The results of previous studies suggest the possible association between PM exposure and periodontitis occurence12,13,24). Air pollution could be a potential modifiable risk factor as it can induce biomarkers of inflammation and lead to periodontitis. However, it was difficult to determine this association based on the data collected during this study period. From 2020 to 2022, significant changes occurred in various sectors such as industry, economy, and tourism due to the Coronavirus disease 2019 (COVID-19) pandemic. COVID-19 control actions limiting human activity such as social distancing and lockdown resulted in improving air quality, indicated by the reduction of PM2.5 and PM10 concentration especially in Seoul and Daegu during the pandemic situation25). Following the pandemic regulation, external factors such as reduced factory operation rates and decreased vehicular traffic contributed to a decrease in PM2.5 and PM10 concentrations26). Moreover, the regulation and new habit of wearing masks after the COVID-19 pandemic could also contribute to reducing the inhalation of PM2.5 and PM10 through the respiratory and oral systems27,28). It is believed that these factors could have influenced the outcomes.

Through the research we found that the DNN-based model predicted the number of patients with periodontitis in 85% accuracy by considering the exposure to PM and atmospheric factors. Periodontitis is the result of bone destruction, which is caused by a localized inflammation process in the alveolar bone. In line with the current finding, studies in Taiwan and China also showed that people who were exposed to higher levels of air pollutants in the long-term have a greater risk of periodontitis13,24). Marruganti et al.12) suggested that air pollution is a potential modifiable risk factor for periodontitis, with direct exposure to pollutants potentially leading to increased local inflammation and oxidative stress in periodontal tissue. Furthermore, systemic inflammation and alterations in the oral microbiome possibly appear as the indirect effect of air pollution exposure. Moreover, exposure to PM2.5 and nitrogen dioxide may contribute to systemic inflammation and oxidative stress, which could lead to an increased risk of periodontal disease24). These findings urge the importance of environmental policies in reducing the burden of periodontitis as well as other non-communicable diseases.

Nevertheless, it should be noted that in the current study, we only included the public data of atmospheric data including PM2.5 and PM10 and the number of patients with periodontitis, without involving any other individual factors such as socio-demographic, lifestyle, or behavior. This action may confound our study results of the prediction model. Similar machine-learning studies utilizing data at individual levels might perform a more comprehensive model of predictive results29,30). The present study could serve as a basis for future exploration of developing a predictive model for periodontal disease.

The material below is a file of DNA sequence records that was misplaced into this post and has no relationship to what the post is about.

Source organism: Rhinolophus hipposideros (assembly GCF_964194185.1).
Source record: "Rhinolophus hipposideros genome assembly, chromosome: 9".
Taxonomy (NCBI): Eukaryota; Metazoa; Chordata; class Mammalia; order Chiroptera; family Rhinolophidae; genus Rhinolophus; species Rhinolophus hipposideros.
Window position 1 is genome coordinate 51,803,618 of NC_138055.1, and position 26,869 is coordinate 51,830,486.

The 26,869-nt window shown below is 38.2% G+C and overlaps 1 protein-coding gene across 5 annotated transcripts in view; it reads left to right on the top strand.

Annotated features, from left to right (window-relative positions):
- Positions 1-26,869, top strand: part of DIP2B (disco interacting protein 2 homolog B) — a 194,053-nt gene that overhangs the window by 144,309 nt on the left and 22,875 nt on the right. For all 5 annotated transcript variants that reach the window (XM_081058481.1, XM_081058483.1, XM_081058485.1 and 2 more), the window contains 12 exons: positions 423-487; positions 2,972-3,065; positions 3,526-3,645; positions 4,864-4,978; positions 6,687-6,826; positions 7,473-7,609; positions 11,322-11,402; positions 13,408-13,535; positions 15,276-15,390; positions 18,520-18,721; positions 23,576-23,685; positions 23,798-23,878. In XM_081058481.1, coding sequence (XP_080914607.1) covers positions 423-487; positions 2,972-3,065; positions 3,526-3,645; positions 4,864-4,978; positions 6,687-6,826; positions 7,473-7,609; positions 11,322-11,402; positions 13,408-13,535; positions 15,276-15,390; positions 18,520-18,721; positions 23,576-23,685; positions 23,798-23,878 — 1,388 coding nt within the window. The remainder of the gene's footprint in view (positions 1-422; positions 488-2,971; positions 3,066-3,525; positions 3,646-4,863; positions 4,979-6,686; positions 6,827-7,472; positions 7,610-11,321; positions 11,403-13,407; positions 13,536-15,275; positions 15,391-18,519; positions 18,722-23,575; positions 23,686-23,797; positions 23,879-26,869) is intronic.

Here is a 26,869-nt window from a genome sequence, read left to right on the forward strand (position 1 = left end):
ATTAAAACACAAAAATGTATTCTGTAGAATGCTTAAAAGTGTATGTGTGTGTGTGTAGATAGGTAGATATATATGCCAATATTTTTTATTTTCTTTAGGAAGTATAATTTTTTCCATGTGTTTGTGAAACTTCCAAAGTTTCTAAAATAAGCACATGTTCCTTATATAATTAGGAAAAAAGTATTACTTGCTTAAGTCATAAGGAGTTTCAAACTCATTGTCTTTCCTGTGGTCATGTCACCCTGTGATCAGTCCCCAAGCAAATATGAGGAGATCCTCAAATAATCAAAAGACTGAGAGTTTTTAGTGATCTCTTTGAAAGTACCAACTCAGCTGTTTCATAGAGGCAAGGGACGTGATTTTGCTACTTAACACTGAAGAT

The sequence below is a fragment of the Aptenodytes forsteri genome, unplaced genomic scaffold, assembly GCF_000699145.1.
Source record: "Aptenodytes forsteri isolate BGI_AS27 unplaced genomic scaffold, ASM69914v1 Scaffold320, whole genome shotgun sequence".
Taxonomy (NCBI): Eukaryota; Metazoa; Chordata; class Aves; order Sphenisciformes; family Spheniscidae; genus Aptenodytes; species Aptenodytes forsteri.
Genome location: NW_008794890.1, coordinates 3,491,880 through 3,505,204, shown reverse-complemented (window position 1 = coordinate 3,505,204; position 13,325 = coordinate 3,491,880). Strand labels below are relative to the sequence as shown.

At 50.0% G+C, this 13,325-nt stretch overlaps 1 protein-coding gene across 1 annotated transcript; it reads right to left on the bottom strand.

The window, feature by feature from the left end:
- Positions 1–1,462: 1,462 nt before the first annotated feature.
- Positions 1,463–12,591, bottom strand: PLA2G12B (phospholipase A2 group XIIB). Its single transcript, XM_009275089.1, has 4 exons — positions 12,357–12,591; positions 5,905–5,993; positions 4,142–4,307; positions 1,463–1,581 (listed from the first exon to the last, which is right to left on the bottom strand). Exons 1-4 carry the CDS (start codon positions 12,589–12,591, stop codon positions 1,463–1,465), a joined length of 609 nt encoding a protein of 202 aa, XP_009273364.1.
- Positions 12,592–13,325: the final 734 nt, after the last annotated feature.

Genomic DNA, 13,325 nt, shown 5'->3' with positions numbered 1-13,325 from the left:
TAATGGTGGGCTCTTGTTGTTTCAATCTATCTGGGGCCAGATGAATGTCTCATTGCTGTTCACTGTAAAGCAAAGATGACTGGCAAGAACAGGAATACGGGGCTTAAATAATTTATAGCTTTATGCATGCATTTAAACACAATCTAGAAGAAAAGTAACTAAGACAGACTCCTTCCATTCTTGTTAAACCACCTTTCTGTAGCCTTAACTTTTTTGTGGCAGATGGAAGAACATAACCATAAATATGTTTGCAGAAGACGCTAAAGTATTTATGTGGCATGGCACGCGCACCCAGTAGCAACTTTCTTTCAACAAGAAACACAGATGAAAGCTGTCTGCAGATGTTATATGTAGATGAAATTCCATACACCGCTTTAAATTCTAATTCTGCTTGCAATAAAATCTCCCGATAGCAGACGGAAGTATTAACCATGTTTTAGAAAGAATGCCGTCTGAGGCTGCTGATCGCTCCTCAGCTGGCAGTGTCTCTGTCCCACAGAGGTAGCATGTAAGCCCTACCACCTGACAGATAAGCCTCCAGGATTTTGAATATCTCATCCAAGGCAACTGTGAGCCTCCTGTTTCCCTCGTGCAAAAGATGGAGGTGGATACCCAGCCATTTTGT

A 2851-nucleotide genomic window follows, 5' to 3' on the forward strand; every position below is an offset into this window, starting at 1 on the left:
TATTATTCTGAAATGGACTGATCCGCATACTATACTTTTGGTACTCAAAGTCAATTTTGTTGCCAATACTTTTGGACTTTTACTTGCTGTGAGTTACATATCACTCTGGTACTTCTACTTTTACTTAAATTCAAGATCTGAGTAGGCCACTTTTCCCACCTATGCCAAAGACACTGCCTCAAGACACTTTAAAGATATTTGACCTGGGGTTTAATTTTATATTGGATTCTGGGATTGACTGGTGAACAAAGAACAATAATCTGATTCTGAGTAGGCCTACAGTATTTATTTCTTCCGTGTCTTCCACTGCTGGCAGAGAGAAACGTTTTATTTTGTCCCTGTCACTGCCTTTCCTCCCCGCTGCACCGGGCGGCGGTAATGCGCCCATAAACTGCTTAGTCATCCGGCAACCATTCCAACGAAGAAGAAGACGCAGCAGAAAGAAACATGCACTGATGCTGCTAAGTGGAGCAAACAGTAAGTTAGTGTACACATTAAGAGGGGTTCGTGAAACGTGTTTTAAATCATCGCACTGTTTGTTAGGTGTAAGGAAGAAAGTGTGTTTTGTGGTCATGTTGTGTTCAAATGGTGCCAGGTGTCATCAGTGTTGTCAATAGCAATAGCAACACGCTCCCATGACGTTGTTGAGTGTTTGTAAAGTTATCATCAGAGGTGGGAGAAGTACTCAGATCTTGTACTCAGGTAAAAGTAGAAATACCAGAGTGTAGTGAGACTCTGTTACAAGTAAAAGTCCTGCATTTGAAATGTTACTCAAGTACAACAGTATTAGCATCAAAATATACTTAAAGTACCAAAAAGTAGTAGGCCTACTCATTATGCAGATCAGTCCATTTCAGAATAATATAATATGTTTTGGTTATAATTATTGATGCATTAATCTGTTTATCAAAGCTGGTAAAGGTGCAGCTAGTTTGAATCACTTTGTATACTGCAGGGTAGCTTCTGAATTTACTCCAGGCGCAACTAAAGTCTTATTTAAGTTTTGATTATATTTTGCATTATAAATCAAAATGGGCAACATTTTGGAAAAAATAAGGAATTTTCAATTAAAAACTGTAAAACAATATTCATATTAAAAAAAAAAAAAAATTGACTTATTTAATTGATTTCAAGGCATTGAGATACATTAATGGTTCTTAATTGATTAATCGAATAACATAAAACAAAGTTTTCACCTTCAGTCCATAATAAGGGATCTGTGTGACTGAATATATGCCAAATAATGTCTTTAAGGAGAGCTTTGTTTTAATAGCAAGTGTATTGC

In this current research, we suggested the predictive model for the number of patients with periodontitis exposed to PM and atmospheric factors in South Korea. By collecting available data on air pollution on the KOSIS website and the number of patients with periodontitis from the HIRA website using DNN, it found that the multivariate model of air pollution including exposure to PM2.5 and PM10 predicted approximately around 85% of the number of patients with periodontitis. The MAPE value ranged from 12.85 to 17.10, which was considered a good performance.

3.Limitations and recommendation

Variables that were involved in this current study were limited due to data availability on the related website; hence, we did not observe the relationship between air pollution and the number of patients with periodontitis. Therefore, we suggested adding some related variables that possibly affect periodontitis occurrence for future studies. For instance, socio-economic, oral health behavior, lifestyle factors including smoking behavior and alcohol consumption, as well as the presence of systematic diseases. In addition, further research using other methodologies and their comparison is also recommended to find which model could predict periodontitis occurrence accurately. Additionally, various relevant factors were incorporated into the developed predictive model to elucidate specific causal relationships. It is expected that future research will lead to the development of a more accurate model for predicting the number of patients with periodontitis.



Conflict of interest

No potential conflict of interest relevant to this article was reported.

Ethical approval

This research received review exemption from Yonsei University Institutional Review Board (IRB Number: 1041849-202401-SB-009-01).

Author contributions

Conceptualization: Septika Prismasari and Jung Yun Kang. Data acquisition: Septika Prismasari and Hye Young Mun. Formal analysis: Septika Prismasari and Kyuseok Kim. Supervision: Jung Yun Kang. Writing–original draft: Septika Prismasari. Writing–review & editing: Septika Prismasari, Kyuseok Kim, and Jung Yun Kang.


This research was supported by the National Research Foundation (NRF-2022R1G1A1004843).

Data availability

The data used in this study can be accessed and down-loaded from the Korean Statistical Information Service database ( and Health Insu-rance Review and Assessment (